Yellow nutsedge [Cyperus
esculentus L.][CYPES][CDFA list: B] Map
of Distribution Photographs
Purple nutsedge [Cyperus
rotundus L.][CYPRO][CDFA list: B] Map
of Distribution Photographs
DESCRIPTION:Perennials with grass-like
leaves, triangular stems, and rhizomes with small
tubers attached. Both species are among the most noxious
of agricultural weeds in temperate to tropical regions worldwide.
They often form dense colonies, can greatly reduce crop yields,
and are difficult to control. In California, nutsedges are especially
troublesome in annual and perennial crops that receive summer
irrigation. Elsewhere yellow nutsedge is grown for its
edible, earthy almond-flavored tubers. Purple nutsedge tubers
taste bitter and are used medicinally in China and India. Yellow
nutsedge is a widespread, highly variable native of North
America and Eurasia. Purple nutsedge is introduced from
Eurasia and is often called the "worlds worst weed."
to those of mature plants but smaller. Stem base slightly triangular.
Midvein region often pale. First 2-3 leaves emerge simultaneously
and are folded lengthwise.
erect, simple, glabrous, triangular in cross-section. Leaves
3-ranked, mostly basal, glossy, glabrous, often creased
lengthwise. Leaves lack ligules, auricles, and collar regions.
Margins finely serrate. Sheaths closed, membranous, pale
back to top of
and UNDERGROUND STRUCTURES:Plants develop extensive systems of rhizomes,
tubers, and roots. Rhizomes produce tubers and basal bulbs
that bear aerial shoots. Tubers store starch and have several
buds that produce rhizomes, which develop more basal bulbs and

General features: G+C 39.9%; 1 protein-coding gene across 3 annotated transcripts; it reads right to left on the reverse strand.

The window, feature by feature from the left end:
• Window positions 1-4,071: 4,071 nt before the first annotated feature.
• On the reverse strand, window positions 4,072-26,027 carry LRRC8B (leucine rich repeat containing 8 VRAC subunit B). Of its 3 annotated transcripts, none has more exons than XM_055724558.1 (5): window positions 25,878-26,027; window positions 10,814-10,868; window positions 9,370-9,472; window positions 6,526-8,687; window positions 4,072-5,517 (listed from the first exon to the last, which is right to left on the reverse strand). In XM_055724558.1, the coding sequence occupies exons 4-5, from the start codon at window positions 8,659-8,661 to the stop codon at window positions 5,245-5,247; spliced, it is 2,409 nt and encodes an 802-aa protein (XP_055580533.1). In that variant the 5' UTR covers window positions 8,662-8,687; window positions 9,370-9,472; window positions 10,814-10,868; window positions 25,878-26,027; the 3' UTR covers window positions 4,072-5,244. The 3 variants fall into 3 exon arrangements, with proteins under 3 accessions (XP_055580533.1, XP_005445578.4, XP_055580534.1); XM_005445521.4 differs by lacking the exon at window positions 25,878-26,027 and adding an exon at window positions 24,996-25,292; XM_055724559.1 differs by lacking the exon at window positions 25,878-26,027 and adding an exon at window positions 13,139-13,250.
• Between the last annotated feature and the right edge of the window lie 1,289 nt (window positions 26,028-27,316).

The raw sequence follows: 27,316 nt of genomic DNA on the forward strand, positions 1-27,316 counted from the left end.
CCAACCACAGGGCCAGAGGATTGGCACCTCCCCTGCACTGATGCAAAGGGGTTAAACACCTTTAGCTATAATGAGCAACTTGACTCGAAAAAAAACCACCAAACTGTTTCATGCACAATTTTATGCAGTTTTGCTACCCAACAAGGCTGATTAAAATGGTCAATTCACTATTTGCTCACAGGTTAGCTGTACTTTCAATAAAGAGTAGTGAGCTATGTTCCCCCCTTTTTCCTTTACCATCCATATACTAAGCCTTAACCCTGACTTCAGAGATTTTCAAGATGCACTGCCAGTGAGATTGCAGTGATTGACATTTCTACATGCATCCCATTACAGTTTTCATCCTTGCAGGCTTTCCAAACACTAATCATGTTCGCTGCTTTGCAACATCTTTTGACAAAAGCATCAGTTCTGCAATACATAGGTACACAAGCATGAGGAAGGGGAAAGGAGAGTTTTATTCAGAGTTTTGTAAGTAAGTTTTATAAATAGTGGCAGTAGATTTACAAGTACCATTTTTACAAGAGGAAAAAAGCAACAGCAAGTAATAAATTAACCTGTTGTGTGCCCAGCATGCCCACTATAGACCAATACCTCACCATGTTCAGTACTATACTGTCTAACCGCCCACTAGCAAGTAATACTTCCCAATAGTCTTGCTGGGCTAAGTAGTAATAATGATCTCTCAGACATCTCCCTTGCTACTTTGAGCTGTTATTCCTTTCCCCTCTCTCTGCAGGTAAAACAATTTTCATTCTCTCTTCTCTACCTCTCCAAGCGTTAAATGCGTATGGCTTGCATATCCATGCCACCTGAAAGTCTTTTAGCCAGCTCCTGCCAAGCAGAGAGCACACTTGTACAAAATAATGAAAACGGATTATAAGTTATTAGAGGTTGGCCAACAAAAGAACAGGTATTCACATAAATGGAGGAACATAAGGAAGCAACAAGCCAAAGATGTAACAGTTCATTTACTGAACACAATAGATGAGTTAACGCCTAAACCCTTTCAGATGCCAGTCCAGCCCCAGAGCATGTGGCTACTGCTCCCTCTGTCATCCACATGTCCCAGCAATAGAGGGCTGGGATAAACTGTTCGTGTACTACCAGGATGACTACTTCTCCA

new plants. Roots often grow to greater soil depths than tubers
or rhizomes. Rhizomes slender, fleshy when young, covered with
loose, umbel-like, with leaf-like bracts at the base. Spikelets
consist of several to ~ 40 florets. Achenes +/- elliptic, triangular
in cross-section, 1-1.5 mm long, seldom mature.
CHARACTERISTICS:Foliage dies back with cool temperatures in fall,
but tubers survive and resprout the following spring.
cultivated fields, especially those irrigated in summer, irrigation
ditches, orchards, vineyards, gardens, turf, landscaped areas.
Typically grows where moisture is plentiful. Tolerates many soil
conditions, including periods of drought and flooding. Yellow
nutsedge often grows on sandy, well-drained soils.
from tubers and by seed. Tubers and seeds disperse
with agricultural and nursery activities, soil movement, and in
water, especially flooding. Seeds also disperse with wind. Seeds
and tubers germinate in spring. Tubers develop to soil depths
of ~ 32 cm, but most are in the top 20 cm. One plant can produce
hundreds to thousands of tubers in one season. Seed production
can be high, but viability is variable. In California, seed viability
is typically low. One plant can develop into a dense colony 3
m (10 ft) or more in diameter. Patch boundaries can increase by
more than 1 m per year.
FAVORING/DISCOURAGING SURVIVAL:Limit tuber production and drain tuber energy reserves
by repeatedly removing small plants before the 6-leaf stage (every
2-3 weeks in summer). Mature tubers can resprout up to ~12 times.
Shading or solarization can reduce infestations by weaking shoots
and decreasing new tuber formation, but mature tubers may not
be eliminated. Cultivation can worsen an infestation if not repeated
often enough to exhaust tubers and prevent new tuber formation.
SIMILAR SPECIES:Yellow and purple nutsedge
are the only sedges in California that have tubers. Unlike the nutsedges, grass
species have 2-ranked leaves with ligules and round or flattened stems, never
A comprehensive nutsedge management guide has been developed
by the University of California (UC ANR Publication 7432) authored by Cheryl
Wilen, Milton McGiffen Jr., and Clyde Elmore. The management guide can be accessed
online at the following address: http://www.ipm.ucdavis.edu/PMG/PESTNOTES/pn7432.html